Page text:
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Hyponatremia Inquiry: Family calls for answers on death of Conor (15) in hospital

Conor Mitchell
Conor Mitchell
Justice John O’Hara QC

By Rebecca Black

The family of a teenage boy whose sudden death was looked into as part of the Hyponatremia Inquiry have said the reason he died has yet to be explained to them.

Conor Mitchell (15) from Lurgan was admitted to Craigavon Area Hospital in May 2003 before being transferred to the Royal Victoria Hospital in Belfast, where he died.

His family spoke out last night to reveal they have still not received either an explanation for the failings in Conor’s treatment, nor a genuine apology.

The final report following the Hyponatremia Inquiry was published earlier this week following a number of delays.

It found the deaths of four Northern Ireland children — Adam Strain (4), Claire Roberts (9), Raychel Ferguson (9) and Lucy Crawford (17 months) could have been avoided and doctors covered up failures in patient care.

The inquiry also examined specific issues arising from the treatment of Conor Mitchell in May 2003.

Relating to Conor, the report found there was a “potentially dangerous variation in care and treatment afforded to young people at Craigavon Hospital”.

In total, the inquiry made 96 recommendations including the establishment of a duty of candour on medical professionals “to tell patients and their families about major failures in care and to give a full and honest explanation”.

The Belfast, Southern and Western health trusts said they “unreservedly apologise” to the five families.

An inquest into Conor’s death in 2004 found that on the balance of probabilities the 15-year-old, who suffered from cerebral palsy, had had a number of seizures before a fit that proved to be fatal, concluding that the teenager had died of brain-stem failure caused by a cerebral oedema.

Last night Conor’s family issued a statement via their lawyer to say they are still waiting for answers.

They thanked inquiry chair Mr Justice O’Hara and his team for conducting a “compassionate and professional Inquiry” which “exhaustively investigated all the issues within their remit”.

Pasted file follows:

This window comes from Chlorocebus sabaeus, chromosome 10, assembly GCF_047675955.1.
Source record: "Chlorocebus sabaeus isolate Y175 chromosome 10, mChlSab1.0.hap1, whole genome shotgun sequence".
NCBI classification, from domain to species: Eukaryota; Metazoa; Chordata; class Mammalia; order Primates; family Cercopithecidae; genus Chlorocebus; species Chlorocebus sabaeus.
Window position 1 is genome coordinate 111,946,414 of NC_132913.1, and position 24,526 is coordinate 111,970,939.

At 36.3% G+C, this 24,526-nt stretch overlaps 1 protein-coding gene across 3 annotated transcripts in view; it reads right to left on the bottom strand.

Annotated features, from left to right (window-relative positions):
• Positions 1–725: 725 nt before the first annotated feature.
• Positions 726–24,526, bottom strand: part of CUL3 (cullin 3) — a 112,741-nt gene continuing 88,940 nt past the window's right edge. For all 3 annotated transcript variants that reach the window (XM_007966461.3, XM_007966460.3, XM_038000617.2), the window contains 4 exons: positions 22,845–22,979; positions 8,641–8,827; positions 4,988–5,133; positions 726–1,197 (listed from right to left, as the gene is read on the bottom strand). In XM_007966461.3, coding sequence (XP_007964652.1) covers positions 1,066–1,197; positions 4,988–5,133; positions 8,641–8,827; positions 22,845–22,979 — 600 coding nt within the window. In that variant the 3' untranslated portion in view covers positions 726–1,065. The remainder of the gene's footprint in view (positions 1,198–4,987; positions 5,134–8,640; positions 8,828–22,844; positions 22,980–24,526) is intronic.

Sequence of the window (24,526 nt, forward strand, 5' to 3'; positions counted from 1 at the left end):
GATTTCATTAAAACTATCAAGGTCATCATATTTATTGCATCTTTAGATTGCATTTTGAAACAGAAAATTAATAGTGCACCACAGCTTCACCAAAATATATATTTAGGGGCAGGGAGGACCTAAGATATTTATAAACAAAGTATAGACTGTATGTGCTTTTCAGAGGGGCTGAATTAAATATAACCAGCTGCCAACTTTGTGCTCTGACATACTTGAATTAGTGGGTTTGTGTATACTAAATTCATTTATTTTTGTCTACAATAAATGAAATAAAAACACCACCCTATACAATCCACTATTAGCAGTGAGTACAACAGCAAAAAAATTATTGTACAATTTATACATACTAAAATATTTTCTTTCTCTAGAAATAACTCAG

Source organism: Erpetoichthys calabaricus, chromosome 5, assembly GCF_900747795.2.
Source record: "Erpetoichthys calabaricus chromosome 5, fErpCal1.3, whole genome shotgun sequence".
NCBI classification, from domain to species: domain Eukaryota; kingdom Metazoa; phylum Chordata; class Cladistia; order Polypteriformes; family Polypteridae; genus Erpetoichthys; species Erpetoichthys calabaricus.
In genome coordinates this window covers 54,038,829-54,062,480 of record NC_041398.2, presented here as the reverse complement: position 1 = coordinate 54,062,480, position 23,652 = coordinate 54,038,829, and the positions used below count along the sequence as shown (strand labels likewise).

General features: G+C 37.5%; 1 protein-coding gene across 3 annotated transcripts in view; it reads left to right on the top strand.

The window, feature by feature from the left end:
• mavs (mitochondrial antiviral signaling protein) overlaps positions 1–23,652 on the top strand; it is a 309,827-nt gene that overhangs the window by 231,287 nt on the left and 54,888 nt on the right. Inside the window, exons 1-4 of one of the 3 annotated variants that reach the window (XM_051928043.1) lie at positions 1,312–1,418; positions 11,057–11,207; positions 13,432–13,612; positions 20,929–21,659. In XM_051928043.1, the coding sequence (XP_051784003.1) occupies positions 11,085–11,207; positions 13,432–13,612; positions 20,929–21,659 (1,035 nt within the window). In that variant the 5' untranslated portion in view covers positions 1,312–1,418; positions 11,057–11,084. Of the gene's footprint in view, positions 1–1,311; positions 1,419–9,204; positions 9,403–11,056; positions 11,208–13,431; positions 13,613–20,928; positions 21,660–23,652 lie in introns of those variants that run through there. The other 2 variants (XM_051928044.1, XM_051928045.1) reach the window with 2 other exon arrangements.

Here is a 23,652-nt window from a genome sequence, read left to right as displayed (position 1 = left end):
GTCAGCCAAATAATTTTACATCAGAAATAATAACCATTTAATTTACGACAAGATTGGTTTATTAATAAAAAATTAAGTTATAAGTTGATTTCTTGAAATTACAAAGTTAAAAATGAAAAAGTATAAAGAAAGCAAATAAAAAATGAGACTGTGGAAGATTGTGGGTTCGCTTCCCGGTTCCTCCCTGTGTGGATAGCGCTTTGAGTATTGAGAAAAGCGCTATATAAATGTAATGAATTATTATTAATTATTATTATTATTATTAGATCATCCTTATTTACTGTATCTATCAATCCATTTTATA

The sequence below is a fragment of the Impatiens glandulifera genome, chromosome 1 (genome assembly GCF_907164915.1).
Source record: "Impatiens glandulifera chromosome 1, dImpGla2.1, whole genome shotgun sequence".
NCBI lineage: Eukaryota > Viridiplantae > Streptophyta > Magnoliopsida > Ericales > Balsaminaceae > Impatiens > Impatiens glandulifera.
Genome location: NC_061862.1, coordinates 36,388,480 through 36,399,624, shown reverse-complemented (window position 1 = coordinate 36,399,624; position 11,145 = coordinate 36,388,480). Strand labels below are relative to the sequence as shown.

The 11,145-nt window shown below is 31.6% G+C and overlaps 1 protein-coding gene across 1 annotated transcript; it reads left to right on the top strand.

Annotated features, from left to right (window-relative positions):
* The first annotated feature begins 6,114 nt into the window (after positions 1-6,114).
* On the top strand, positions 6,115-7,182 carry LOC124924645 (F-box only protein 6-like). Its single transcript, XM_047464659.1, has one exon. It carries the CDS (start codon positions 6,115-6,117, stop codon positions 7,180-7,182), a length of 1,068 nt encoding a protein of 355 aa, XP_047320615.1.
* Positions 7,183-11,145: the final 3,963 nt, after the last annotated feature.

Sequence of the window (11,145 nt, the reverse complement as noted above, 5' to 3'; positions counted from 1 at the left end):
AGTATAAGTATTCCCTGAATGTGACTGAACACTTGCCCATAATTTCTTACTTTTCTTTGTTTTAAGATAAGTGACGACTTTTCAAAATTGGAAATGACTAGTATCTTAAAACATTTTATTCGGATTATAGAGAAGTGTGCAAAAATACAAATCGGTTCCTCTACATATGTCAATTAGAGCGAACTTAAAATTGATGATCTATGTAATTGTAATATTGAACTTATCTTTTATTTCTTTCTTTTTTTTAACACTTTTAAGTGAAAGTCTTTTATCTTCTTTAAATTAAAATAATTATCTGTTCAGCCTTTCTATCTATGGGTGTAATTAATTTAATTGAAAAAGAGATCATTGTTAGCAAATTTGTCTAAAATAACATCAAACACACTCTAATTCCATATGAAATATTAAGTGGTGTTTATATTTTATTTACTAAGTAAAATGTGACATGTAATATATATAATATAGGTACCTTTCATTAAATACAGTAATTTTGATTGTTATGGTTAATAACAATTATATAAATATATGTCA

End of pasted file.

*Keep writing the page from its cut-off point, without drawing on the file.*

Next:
However, they said the inquiry was not able to look at all the issues around Conor’s death.

“Conor was a beautiful child who lived life to the full. His disability did not define him in life and will not define him in death. The decisions made in Craigavon Hospital leading to his death and the decisions not to treat his death properly until required to by this Inquiry are all matters that are still unexplained,” they said.

“The Inquiry could not look at all the issues in Conor’s treatment as it did not come under their Terms of Reference.

“Conor’s family repeat their thanks and gratitude to the Inquiry, its Chairman, the legal and medical advisers and the support staff who have worked to achieve the Report, for all that they have done and uncovered through their efforts.

“Conor’s family have still never received any explanation for many of the failings in Conor’s treatment.

“They received a less than fulsome acknowledgement and limited apology at the very last minute which they still believe was intended to prevent a public examination of any issues. They do not believe this was a genuine apology and the silence which has followed is telling.”

The statement went on to described the findings of the inquiry report as “shocking”.

“The findings in the Report about the lack of training of staff, the inconsistent treatment of children, the deliberate mis-information provided and the lack of proper leadership are shocking,” they said.

“While the improvement in Craigavon noted by the Inquiry is to be welcomed it still falls short of what is needed.

“To date no-one has given any explanation to Conor’s family for the treatment he received and to provide them with any answers to the many questions which still remain unanswered. The proof of the assertions that the Trusts and Health Service have noted the failings and will take the Recommendations on board is yet to be seen.”

Belfast Telegraph


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